Welcome to Perspectives, a blog of thoughts, commentary and observations ranging from autistic adolescents to intimate portraits of urban communities.

 

Rescue at Sea (20th in a Series)

Part 20. The Law of Salvage With our heroes safely aboard Sparky, our heroine continued to take on water as the salvage crew worked to secure her for safe towing. Just finding and boarding Restive had been hair-raising enough to validate the salvage company’s “many misgivings” about making the trip at all.

You may be under the impression, as I was, that ships abandoned at sea belong to the person who finds them. But it’s not so simple. While salvage law dates back to the 6th-century reign of the emperor Justinian, no branch is “so little understood,” one scholar wrote, “as the question pertaining to ownership of distressed, abandoned, or wrecked property at sea.”

Common law recognizes four categories of goods lost at sea: wreck (boats and cargo washed ashore); flotsam (still afloat); jetsam (sunken goods thrown overboard to save the ship); and ligan (sunken goods tied to a buoy to facilitate recovery). Restive was now legally “flotsam;” and here U.S. law is clear: an owner must both abandon the property and relinquish ownership to cede rightful possession. The finder, however, is entitled to compensation “commensurate with the value of the property” – and the greater the value and more dangerous the mission, the more compensation the finder can demand.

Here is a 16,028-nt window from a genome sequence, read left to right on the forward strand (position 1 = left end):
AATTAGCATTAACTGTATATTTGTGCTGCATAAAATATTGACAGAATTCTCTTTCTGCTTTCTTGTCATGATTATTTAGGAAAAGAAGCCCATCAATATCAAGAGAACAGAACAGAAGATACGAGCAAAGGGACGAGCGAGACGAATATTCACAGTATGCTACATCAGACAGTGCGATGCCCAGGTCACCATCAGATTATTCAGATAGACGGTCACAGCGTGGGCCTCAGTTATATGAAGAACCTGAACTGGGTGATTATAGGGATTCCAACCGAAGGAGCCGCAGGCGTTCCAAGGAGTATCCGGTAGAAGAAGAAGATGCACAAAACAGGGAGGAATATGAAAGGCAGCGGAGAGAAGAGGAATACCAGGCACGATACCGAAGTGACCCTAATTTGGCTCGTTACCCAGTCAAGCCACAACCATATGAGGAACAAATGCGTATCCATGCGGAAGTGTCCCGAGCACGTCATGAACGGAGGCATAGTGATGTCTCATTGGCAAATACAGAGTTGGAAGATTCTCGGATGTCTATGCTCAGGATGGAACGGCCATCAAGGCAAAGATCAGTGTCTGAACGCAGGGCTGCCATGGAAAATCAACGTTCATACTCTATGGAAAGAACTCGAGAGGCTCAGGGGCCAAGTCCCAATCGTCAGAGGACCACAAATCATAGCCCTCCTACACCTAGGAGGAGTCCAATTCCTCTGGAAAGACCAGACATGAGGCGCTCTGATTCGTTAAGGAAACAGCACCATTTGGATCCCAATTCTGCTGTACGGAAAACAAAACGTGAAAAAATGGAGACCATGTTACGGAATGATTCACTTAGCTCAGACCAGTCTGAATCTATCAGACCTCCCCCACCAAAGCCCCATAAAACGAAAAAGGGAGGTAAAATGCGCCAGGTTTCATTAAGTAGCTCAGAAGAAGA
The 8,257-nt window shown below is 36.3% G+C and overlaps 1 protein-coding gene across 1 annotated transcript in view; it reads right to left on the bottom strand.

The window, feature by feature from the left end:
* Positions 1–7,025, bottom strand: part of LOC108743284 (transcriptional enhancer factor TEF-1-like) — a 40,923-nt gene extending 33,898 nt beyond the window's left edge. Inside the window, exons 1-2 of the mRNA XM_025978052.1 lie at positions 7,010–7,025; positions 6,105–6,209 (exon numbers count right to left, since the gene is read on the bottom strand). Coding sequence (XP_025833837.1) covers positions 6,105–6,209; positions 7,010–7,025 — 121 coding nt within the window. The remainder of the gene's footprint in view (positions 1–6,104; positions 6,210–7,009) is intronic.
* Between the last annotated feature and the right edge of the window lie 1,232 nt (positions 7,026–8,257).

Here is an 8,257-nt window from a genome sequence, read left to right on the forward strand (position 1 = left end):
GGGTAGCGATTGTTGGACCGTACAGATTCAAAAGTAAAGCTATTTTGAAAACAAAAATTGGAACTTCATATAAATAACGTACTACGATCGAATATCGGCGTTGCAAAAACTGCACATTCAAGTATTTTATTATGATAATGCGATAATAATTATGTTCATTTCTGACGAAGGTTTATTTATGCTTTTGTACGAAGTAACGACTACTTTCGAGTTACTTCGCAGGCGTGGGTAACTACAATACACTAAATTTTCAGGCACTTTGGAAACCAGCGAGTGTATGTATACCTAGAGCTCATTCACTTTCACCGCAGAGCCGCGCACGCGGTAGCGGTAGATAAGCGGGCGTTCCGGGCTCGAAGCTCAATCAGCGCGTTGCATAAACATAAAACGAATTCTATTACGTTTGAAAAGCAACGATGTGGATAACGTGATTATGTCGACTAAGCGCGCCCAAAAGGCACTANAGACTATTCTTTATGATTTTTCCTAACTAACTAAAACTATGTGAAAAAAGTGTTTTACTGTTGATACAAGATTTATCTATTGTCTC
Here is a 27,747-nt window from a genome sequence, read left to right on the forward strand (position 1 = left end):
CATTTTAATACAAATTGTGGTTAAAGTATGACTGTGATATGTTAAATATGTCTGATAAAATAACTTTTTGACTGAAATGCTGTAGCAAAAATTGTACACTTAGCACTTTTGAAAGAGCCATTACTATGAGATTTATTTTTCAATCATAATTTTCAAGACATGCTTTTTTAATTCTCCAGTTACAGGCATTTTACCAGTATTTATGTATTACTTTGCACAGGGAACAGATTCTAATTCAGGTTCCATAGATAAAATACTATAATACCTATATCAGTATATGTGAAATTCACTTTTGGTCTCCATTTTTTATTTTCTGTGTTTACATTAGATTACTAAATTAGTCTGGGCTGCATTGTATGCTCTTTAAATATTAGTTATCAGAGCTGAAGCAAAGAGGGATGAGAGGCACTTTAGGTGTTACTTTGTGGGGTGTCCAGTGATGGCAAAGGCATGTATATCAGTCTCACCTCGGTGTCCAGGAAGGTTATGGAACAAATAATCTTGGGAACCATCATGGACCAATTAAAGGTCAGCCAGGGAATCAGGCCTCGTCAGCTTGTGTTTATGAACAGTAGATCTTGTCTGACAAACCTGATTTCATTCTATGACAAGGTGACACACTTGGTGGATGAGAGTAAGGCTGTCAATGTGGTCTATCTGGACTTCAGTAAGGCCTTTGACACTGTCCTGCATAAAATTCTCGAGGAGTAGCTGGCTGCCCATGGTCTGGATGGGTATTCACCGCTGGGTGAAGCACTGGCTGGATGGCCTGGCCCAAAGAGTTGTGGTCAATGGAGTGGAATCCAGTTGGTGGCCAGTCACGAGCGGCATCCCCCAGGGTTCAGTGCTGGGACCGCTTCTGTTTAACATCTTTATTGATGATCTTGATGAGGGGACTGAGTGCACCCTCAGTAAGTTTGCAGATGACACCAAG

“Sleep deprivation and sea sickness [took] a severe toll on the crew,” the salvage company subsequently reported to the insurer, “and as a result they could not sleep for fear, if they lost the rudder, they would sink before getting out of the vessel.”

Rescue at Sea (21st in Series)

Rescue at Sea (19th in a Series)